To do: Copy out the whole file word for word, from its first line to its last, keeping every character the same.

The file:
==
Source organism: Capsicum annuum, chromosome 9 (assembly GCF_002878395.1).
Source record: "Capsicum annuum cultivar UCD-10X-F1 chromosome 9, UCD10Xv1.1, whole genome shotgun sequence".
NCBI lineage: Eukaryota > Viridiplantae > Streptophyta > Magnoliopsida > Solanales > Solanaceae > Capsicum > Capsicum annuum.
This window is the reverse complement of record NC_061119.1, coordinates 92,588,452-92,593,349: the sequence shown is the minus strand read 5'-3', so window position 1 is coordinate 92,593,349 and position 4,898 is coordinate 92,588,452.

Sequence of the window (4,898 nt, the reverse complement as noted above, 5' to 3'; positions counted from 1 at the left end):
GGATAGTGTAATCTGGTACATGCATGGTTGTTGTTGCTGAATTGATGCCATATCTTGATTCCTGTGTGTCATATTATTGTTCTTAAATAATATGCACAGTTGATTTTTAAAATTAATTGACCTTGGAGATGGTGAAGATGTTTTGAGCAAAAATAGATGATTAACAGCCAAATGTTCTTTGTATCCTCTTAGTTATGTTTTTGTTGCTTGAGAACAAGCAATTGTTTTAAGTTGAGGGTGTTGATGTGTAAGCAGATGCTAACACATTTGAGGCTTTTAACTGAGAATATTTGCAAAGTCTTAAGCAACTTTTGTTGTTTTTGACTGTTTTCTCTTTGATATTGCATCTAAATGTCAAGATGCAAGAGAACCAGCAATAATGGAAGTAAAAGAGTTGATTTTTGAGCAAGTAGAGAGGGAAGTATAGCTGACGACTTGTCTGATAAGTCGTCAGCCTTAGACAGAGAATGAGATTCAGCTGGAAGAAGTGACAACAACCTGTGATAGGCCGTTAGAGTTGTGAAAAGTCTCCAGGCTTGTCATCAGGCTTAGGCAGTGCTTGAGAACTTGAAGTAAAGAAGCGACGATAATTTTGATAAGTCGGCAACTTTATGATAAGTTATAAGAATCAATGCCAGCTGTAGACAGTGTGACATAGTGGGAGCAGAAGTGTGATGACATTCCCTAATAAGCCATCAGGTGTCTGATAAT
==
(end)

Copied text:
Source organism: Capsicum annuum, chromosome 9 (assembly GCF_002878395.1).
Source record: "Capsicum annuum cultivar UCD-10X-F1 chromosome 9, UCD10Xv1.1, whole genome shotgun sequence".
NCBI lineage: Eukaryota > Viridiplantae > Streptophyta > Magnoliopsida > Solanales > Solanaceae > Capsicum > Capsicum annuum.
This window is the reverse complement of record NC_061119.1, coordinates 92,588,452-92,593,349: the sequence shown is the minus strand read 5'-3', so window position 1 is coordinate 92,593,349 and position 4,898 is coordinate 92,588,452.

Sequence of the window (4,898 nt, the reverse complement as noted above, 5' to 3'; positions counted from 1 at the left end):
GGATAGTGTAATCTGGTACATGCATGGTTGTTGTTGCTGAATTGATGCCATATCTTGATTCCTGTGTGTCATATTATTGTTCTTAAATAATATGCACAGTTGATTTTTAAAATTAATTGACCTTGGAGATGGTGAAGATGTTTTGAGCAAAAATAGATGATTAACAGCCAAATGTTCTTTGTATCCTCTTAGTTATGTTTTTGTTGCTTGAGAACAAGCAATTGTTTTAAGTTGAGGGTGTTGATGTGTAAGCAGATGCTAACACATTTGAGGCTTTTAACTGAGAATATTTGCAAAGTCTTAAGCAACTTTTGTTGTTTTTGACTGTTTTCTCTTTGATATTGCATCTAAATGTCAAGATGCAAGAGAACCAGCAATAATGGAAGTAAAAGAGTTGATTTTTGAGCAAGTAGAGAGGGAAGTATAGCTGACGACTTGTCTGATAAGTCGTCAGCCTTAGACAGAGAATGAGATTCAGCTGGAAGAAGTGACAACAACCTGTGATAGGCCGTTAGAGTTGTGAAAAGTCTCCAGGCTTGTCATCAGGCTTAGGCAGTGCTTGAGAACTTGAAGTAAAGAAGCGACGATAATTTTGATAAGTCGGCAACTTTATGATAAGTTATAAGAATCAATGCCAGCTGTAGACAGTGTGACATAGTGGGAGCAGAAGTGTGATGACATTCCCTAATAAGCCATCAGGTGTCTGATAAT